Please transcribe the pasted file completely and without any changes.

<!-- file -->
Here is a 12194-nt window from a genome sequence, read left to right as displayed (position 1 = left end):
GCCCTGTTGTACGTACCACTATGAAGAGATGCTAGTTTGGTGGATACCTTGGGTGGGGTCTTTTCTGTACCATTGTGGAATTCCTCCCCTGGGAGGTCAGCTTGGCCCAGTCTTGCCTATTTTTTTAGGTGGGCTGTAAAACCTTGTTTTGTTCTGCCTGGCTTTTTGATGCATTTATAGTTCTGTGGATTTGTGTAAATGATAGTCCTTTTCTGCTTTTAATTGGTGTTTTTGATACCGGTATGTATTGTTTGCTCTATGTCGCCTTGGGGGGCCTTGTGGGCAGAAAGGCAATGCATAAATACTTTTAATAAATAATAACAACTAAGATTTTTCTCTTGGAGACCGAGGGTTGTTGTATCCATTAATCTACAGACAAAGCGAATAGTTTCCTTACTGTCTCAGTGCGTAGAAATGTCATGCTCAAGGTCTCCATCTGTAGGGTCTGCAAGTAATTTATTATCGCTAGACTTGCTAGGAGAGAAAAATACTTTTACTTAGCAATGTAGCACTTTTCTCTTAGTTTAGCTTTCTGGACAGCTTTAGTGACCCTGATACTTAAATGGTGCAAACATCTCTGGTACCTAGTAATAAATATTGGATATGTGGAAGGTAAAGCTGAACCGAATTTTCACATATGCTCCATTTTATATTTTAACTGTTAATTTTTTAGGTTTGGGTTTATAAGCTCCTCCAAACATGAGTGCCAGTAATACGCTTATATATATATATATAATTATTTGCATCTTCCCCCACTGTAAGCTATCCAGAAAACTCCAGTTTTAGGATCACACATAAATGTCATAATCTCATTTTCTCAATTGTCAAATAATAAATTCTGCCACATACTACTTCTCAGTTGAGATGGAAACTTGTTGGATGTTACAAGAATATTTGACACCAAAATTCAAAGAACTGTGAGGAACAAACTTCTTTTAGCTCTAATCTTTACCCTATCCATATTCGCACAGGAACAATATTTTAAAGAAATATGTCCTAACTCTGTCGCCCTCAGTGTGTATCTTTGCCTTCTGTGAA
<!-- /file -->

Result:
Here is a 12194-nt window from a genome sequence, read left to right as displayed (position 1 = left end):
GCCCTGTTGTACGTACCACTATGAAGAGATGCTAGTTTGGTGGATACCTTGGGTGGGGTCTTTTCTGTACCATTGTGGAATTCCTCCCCTGGGAGGTCAGCTTGGCCCAGTCTTGCCTATTTTTTTAGGTGGGCTGTAAAACCTTGTTTTGTTCTGCCTGGCTTTTTGATGCATTTATAGTTCTGTGGATTTGTGTAAATGATAGTCCTTTTCTGCTTTTAATTGGTGTTTTTGATACCGGTATGTATTGTTTGCTCTATGTCGCCTTGGGGGGCCTTGTGGGCAGAAAGGCAATGCATAAATACTTTTAATAAATAATAACAACTAAGATTTTTCTCTTGGAGACCGAGGGTTGTTGTATCCATTAATCTACAGACAAAGCGAATAGTTTCCTTACTGTCTCAGTGCGTAGAAATGTCATGCTCAAGGTCTCCATCTGTAGGGTCTGCAAGTAATTTATTATCGCTAGACTTGCTAGGAGAGAAAAATACTTTTACTTAGCAATGTAGCACTTTTCTCTTAGTTTAGCTTTCTGGACAGCTTTAGTGACCCTGATACTTAAATGGTGCAAACATCTCTGGTACCTAGTAATAAATATTGGATATGTGGAAGGTAAAGCTGAACCGAATTTTCACATATGCTCCATTTTATATTTTAACTGTTAATTTTTTAGGTTTGGGTTTATAAGCTCCTCCAAACATGAGTGCCAGTAATACGCTTATATATATATATATAATTATTTGCATCTTCCCCCACTGTAAGCTATCCAGAAAACTCCAGTTTTAGGATCACACATAAATGTCATAATCTCATTTTCTCAATTGTCAAATAATAAATTCTGCCACATACTACTTCTCAGTTGAGATGGAAACTTGTTGGATGTTACAAGAATATTTGACACCAAAATTCAAAGAACTGTGAGGAACAAACTTCTTTTAGCTCTAATCTTTACCCTATCCATATTCGCACAGGAACAATATTTTAAAGAAATATGTCCTAACTCTGTCGCCCTCAGTGTGTATCTTTGCCTTCTGTGAA